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Vaccine. 2013 Apr 8;31(15):1879-85. doi: 10.1016/j.vaccine.2013.02.022. Epub 2013 Feb 26.

Edible vaccines against veterinary parasitic diseases--current status and future prospects.

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  • 1Division of Parasitology, Indian Veterinary Research Institute, Izatnagar 243122, UP, India. drsiju291@gmail.com

Abstract

Protection of domestic animals against parasitic infections remains a major challenge in most of the developing countries, especially in the surge of drug resistant strains. In this circumstance vaccination seems to be the sole practical strategy to combat parasites. Most of the presently available live or killed parasitic vaccines possess many disadvantages. Thus, expression of parasitic antigens has seen a continued interest over the past few decades. However, only a limited success was achieved using bacterial, yeast, insect and mammalian expression systems. This is witnessed by an increasing number of reports on transgenic plant expression of previously reported and new antigens. Oral delivery of plant-made vaccines is particularly attractive due to their exceptional advantages. Moreover, the regulatory burden for veterinary vaccines is less compared to human vaccines. This led to an incredible investment in the field of transgenic plant vaccines for veterinary purpose. Plant based vaccine trials have been conducted to combat various significant parasitic diseases such as fasciolosis, schistosomosis, poultry coccidiosis, porcine cycticercosis and ascariosis. Besides, passive immunization by oral delivery of antibodies expressed in transgenic plants against poultry coccidiosis is an innovative strategy. These trials may pave way to the development of promising edible veterinary vaccines in the near future. As the existing data regarding edible parasitic vaccines are scattered, an attempt has been made to assemble the available literature.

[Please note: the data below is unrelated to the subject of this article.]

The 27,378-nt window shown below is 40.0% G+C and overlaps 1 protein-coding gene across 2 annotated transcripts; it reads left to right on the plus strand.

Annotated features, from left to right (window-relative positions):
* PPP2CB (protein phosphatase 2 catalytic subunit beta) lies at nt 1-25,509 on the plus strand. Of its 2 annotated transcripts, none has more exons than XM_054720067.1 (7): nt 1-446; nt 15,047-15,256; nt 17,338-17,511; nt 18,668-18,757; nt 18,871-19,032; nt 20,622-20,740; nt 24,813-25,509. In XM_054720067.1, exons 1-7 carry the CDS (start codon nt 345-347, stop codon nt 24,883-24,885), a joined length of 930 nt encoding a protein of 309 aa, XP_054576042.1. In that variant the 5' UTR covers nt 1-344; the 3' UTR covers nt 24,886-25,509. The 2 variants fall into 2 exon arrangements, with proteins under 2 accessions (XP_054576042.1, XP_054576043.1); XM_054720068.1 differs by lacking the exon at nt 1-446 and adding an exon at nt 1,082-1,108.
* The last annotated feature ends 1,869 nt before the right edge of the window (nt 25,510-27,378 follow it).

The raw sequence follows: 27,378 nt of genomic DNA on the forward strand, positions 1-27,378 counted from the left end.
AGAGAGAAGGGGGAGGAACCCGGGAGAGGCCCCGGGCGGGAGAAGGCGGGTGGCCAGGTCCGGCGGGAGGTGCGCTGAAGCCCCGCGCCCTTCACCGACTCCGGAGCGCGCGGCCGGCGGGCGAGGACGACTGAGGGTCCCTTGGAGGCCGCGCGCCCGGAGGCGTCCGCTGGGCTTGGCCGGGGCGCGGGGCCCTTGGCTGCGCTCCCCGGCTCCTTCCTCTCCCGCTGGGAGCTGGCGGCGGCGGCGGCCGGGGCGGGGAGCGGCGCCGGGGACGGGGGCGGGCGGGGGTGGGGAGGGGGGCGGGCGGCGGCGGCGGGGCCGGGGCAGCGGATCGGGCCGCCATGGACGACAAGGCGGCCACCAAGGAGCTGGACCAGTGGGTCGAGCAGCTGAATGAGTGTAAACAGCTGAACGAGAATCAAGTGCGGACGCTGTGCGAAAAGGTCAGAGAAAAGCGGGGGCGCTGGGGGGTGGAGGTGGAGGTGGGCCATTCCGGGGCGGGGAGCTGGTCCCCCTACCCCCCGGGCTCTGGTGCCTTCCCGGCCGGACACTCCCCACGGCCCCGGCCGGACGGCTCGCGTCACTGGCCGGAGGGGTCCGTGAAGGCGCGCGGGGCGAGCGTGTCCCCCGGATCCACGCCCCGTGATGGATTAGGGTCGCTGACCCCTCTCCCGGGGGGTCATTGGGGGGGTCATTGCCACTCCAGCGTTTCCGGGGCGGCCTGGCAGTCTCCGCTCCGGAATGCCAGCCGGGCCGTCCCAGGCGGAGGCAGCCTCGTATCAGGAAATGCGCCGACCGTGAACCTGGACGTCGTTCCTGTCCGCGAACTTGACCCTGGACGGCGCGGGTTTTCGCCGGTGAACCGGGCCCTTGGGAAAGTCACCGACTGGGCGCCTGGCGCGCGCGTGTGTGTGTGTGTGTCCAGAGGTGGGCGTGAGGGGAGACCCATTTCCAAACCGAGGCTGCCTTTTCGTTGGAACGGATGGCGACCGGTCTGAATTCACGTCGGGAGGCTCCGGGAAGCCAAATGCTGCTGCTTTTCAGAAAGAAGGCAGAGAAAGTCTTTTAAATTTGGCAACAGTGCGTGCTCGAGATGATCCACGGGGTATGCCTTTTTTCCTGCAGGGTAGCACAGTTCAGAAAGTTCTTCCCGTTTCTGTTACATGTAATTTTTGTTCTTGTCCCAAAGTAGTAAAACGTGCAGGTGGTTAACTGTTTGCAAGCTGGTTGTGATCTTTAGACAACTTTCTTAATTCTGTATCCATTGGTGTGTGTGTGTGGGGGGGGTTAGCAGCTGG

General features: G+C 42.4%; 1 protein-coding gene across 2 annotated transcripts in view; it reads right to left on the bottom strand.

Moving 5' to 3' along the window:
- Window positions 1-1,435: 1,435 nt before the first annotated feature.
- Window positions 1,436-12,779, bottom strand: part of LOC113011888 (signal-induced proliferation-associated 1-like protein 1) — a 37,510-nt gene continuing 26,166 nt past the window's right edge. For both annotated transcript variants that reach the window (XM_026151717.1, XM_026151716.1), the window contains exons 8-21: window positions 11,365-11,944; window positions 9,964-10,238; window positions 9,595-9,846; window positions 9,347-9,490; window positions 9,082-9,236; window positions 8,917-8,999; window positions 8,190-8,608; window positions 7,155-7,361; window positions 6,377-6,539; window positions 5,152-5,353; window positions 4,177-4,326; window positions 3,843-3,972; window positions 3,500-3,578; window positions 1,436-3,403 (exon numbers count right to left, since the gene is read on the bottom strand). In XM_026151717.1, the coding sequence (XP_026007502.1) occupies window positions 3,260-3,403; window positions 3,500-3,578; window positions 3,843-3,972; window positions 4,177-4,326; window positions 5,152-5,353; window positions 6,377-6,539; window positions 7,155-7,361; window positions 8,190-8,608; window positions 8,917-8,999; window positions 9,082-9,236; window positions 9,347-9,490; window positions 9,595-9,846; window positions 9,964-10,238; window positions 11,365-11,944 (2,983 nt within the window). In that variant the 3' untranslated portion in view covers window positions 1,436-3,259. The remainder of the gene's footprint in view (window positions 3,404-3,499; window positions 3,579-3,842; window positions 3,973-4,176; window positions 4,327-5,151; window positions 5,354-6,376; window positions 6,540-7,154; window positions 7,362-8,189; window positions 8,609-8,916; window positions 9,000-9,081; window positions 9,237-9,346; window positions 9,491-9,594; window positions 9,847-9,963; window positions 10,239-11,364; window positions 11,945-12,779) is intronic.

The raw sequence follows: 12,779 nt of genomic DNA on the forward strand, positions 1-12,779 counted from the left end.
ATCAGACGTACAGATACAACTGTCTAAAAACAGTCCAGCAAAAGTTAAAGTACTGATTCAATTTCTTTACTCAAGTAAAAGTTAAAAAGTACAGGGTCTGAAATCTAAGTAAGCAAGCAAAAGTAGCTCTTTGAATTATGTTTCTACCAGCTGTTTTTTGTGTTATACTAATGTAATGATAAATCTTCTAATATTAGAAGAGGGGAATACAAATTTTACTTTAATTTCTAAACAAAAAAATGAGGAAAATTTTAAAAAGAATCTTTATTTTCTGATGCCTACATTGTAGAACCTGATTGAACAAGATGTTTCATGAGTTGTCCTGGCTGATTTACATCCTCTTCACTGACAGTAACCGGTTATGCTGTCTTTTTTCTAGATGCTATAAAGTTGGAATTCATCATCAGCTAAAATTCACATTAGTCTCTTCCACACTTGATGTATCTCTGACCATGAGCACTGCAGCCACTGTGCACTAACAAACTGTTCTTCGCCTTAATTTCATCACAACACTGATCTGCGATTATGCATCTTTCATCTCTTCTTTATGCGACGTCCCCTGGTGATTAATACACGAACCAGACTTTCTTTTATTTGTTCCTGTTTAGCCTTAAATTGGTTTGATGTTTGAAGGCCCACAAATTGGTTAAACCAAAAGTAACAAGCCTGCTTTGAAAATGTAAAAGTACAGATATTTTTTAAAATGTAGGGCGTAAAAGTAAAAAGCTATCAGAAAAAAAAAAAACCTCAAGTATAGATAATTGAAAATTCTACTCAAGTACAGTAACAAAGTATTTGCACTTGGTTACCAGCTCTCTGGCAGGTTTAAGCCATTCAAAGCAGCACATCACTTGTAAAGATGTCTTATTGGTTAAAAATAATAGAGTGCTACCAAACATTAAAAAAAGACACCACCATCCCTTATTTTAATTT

Copyright © 2013 Elsevier Ltd. All rights reserved.

PMID:
23485715
[PubMed - indexed for MEDLINE]
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